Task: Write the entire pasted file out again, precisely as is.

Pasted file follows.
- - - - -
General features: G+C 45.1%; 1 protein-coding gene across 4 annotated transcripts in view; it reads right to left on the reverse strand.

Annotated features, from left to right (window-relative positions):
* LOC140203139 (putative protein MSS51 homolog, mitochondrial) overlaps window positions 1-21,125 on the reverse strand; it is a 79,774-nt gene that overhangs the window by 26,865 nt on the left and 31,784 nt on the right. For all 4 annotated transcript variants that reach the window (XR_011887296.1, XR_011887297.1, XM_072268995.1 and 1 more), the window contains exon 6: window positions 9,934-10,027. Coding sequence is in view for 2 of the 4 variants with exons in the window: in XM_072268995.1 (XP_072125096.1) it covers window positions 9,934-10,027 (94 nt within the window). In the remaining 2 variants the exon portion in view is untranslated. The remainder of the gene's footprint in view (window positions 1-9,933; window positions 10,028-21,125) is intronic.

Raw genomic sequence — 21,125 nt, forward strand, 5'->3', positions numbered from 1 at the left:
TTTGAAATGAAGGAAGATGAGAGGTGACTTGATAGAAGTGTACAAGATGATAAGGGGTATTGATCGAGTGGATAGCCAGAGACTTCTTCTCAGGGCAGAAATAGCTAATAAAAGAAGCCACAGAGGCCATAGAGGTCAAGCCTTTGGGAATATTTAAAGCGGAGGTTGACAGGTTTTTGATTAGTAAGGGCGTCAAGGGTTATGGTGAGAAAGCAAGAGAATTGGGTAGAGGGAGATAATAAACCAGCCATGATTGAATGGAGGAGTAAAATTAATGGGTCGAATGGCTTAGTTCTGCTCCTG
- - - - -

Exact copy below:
General features: G+C 45.1%; 1 protein-coding gene across 4 annotated transcripts in view; it reads right to left on the reverse strand.

Annotated features, from left to right (window-relative positions):
* LOC140203139 (putative protein MSS51 homolog, mitochondrial) overlaps window positions 1-21,125 on the reverse strand; it is a 79,774-nt gene that overhangs the window by 26,865 nt on the left and 31,784 nt on the right. For all 4 annotated transcript variants that reach the window (XR_011887296.1, XR_011887297.1, XM_072268995.1 and 1 more), the window contains exon 6: window positions 9,934-10,027. Coding sequence is in view for 2 of the 4 variants with exons in the window: in XM_072268995.1 (XP_072125096.1) it covers window positions 9,934-10,027 (94 nt within the window). In the remaining 2 variants the exon portion in view is untranslated. The remainder of the gene's footprint in view (window positions 1-9,933; window positions 10,028-21,125) is intronic.

Raw genomic sequence — 21,125 nt, forward strand, 5'->3', positions numbered from 1 at the left:
TTTGAAATGAAGGAAGATGAGAGGTGACTTGATAGAAGTGTACAAGATGATAAGGGGTATTGATCGAGTGGATAGCCAGAGACTTCTTCTCAGGGCAGAAATAGCTAATAAAAGAAGCCACAGAGGCCATAGAGGTCAAGCCTTTGGGAATATTTAAAGCGGAGGTTGACAGGTTTTTGATTAGTAAGGGCGTCAAGGGTTATGGTGAGAAAGCAAGAGAATTGGGTAGAGGGAGATAATAAACCAGCCATGATTGAATGGAGGAGTAAAATTAATGGGTCGAATGGCTTAGTTCTGCTCCTG